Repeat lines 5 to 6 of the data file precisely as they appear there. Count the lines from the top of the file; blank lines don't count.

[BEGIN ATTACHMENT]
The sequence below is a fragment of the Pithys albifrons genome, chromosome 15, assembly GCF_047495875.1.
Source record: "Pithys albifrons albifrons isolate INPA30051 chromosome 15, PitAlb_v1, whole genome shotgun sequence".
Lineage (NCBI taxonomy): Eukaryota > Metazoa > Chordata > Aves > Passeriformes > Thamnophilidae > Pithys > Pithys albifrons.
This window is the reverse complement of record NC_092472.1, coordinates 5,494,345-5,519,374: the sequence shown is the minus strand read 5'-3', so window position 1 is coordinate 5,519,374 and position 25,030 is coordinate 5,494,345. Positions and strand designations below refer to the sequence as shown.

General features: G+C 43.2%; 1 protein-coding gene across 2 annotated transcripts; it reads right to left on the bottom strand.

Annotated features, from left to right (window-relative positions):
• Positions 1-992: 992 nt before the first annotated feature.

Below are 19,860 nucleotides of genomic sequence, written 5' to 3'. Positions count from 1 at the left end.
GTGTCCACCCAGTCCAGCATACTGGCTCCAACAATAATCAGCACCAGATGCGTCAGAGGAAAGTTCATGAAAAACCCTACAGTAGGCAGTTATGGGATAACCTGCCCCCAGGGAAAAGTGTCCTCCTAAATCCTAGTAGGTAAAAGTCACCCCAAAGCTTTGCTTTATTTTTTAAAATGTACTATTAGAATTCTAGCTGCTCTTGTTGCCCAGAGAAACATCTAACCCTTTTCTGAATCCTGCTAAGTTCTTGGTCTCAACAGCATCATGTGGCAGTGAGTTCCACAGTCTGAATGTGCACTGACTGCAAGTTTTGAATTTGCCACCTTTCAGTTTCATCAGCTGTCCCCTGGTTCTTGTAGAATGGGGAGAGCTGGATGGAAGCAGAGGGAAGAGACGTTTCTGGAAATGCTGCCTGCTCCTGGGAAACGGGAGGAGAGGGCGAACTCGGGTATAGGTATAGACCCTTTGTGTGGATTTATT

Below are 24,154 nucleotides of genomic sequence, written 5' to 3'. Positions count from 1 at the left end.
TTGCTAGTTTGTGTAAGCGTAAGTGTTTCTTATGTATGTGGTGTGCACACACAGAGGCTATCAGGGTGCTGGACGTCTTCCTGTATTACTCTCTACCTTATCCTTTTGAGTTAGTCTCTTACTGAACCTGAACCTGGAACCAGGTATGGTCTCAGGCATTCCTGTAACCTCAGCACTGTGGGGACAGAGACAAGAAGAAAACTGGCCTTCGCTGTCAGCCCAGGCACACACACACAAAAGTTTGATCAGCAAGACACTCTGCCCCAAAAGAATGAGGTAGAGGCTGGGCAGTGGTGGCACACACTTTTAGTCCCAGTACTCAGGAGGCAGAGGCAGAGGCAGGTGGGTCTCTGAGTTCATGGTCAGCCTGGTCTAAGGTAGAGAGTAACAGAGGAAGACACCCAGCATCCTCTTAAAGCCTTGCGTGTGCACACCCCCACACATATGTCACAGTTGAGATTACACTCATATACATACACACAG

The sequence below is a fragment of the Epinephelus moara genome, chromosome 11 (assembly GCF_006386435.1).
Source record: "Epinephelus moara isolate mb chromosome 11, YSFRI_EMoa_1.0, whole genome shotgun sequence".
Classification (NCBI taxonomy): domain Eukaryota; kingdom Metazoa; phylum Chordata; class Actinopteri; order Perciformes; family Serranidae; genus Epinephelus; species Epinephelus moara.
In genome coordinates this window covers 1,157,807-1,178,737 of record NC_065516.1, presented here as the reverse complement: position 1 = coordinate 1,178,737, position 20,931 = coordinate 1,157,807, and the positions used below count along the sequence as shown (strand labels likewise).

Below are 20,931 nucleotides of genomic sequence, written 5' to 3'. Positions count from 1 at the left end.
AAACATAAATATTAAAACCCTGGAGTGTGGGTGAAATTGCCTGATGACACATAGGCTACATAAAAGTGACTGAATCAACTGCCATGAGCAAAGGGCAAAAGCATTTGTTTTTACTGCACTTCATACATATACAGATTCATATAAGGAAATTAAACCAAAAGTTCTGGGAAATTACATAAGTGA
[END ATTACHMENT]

General features: G+C 43.2%; 1 protein-coding gene across 2 annotated transcripts; it reads right to left on the bottom strand.

Annotated features, from left to right (window-relative positions):